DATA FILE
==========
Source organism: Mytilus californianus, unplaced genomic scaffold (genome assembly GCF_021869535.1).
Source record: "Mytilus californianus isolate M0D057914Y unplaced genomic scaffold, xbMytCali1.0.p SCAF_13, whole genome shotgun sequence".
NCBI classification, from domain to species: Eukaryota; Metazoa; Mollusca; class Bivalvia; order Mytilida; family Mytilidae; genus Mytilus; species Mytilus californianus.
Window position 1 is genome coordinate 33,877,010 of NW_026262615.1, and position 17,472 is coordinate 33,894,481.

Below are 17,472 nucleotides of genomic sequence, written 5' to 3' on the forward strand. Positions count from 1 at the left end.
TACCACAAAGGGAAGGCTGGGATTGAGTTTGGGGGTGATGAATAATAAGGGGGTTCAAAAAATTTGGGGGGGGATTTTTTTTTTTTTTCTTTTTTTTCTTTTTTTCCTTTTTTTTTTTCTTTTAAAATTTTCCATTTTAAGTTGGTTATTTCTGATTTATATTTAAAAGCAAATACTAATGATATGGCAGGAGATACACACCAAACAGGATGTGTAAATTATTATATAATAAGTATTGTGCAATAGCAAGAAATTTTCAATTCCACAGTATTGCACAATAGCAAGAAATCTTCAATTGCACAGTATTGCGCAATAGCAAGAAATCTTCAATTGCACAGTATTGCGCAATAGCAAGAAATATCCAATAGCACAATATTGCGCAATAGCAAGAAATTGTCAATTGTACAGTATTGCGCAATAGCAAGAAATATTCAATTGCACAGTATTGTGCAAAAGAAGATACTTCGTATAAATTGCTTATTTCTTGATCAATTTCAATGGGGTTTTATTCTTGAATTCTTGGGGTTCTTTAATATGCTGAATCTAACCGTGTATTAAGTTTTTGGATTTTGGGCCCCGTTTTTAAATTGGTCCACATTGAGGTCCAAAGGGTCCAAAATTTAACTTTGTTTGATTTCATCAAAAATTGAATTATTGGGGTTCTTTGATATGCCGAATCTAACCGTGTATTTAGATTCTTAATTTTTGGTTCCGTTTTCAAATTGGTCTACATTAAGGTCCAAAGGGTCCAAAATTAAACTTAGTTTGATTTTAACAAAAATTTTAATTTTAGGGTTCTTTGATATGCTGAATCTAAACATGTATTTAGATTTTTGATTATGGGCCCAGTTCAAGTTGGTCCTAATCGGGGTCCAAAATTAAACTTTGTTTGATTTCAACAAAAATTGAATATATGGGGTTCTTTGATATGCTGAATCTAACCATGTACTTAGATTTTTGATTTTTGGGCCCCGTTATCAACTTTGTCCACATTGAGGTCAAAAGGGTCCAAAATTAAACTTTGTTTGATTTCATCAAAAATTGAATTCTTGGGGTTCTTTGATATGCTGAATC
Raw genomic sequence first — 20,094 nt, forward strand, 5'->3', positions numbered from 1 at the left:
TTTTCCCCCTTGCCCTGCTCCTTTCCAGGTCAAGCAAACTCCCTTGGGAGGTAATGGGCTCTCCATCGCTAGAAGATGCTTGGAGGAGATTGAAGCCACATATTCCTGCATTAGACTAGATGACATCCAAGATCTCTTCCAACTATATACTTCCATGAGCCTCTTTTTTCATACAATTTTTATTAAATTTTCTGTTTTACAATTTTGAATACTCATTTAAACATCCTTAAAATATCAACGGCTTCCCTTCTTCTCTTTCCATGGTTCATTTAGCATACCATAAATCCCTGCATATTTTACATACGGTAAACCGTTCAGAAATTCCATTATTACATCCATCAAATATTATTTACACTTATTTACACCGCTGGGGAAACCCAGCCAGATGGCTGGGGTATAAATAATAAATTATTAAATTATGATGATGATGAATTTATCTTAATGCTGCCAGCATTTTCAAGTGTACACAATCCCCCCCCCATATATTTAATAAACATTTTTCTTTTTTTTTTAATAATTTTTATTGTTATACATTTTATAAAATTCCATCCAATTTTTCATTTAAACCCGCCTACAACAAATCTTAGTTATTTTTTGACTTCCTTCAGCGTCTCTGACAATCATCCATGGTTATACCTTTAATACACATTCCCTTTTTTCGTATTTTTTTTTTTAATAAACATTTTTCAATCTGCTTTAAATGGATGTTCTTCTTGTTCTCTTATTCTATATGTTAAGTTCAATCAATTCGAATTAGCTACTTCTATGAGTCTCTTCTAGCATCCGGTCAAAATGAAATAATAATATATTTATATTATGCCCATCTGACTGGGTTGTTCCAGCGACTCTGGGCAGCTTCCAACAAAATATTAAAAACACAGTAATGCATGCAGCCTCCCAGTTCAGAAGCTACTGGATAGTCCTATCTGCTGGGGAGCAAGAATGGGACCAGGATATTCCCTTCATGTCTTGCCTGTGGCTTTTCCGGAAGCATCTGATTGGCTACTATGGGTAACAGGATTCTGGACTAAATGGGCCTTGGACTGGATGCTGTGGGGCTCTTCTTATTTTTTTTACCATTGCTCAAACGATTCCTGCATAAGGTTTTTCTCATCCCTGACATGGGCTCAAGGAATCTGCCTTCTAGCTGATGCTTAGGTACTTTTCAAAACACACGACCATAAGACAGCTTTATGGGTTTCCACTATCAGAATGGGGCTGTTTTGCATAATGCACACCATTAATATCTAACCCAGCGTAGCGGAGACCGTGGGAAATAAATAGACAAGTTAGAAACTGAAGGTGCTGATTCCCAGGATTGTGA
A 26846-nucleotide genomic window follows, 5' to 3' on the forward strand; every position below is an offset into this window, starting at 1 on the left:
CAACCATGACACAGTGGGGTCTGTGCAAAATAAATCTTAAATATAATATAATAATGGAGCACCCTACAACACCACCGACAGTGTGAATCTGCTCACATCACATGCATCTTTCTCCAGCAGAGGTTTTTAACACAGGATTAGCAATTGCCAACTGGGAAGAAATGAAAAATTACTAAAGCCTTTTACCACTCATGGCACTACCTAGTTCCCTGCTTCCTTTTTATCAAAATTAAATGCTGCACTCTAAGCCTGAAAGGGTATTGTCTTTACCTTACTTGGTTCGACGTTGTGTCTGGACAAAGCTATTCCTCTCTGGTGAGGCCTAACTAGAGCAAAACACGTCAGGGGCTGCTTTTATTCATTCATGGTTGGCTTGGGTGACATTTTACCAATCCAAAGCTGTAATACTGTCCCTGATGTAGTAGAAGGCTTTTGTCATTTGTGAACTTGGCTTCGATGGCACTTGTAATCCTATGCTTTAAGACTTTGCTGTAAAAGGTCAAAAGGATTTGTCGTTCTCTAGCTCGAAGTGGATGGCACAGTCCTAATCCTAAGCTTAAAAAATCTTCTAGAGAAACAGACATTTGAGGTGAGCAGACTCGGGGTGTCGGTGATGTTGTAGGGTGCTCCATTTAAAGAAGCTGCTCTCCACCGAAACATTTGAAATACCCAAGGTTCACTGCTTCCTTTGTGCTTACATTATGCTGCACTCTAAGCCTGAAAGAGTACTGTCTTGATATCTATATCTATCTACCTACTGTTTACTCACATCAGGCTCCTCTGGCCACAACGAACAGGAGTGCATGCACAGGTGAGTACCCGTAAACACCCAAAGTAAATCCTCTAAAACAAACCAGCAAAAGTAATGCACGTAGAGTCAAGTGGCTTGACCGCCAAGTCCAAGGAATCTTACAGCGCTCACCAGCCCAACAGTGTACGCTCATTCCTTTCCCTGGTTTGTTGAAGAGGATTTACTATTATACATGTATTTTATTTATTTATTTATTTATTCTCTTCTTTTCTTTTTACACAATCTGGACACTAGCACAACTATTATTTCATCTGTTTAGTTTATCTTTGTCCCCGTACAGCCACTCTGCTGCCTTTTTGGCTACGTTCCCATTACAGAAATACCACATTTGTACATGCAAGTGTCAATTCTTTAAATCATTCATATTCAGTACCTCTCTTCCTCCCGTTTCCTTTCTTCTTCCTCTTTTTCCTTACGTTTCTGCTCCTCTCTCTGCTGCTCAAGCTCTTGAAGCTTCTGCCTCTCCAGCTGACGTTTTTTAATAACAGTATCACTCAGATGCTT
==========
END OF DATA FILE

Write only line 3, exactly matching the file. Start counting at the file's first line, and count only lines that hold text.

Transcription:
NCBI classification, from domain to species: Eukaryota; Metazoa; Mollusca; class Bivalvia; order Mytilida; family Mytilidae; genus Mytilus; species Mytilus californianus.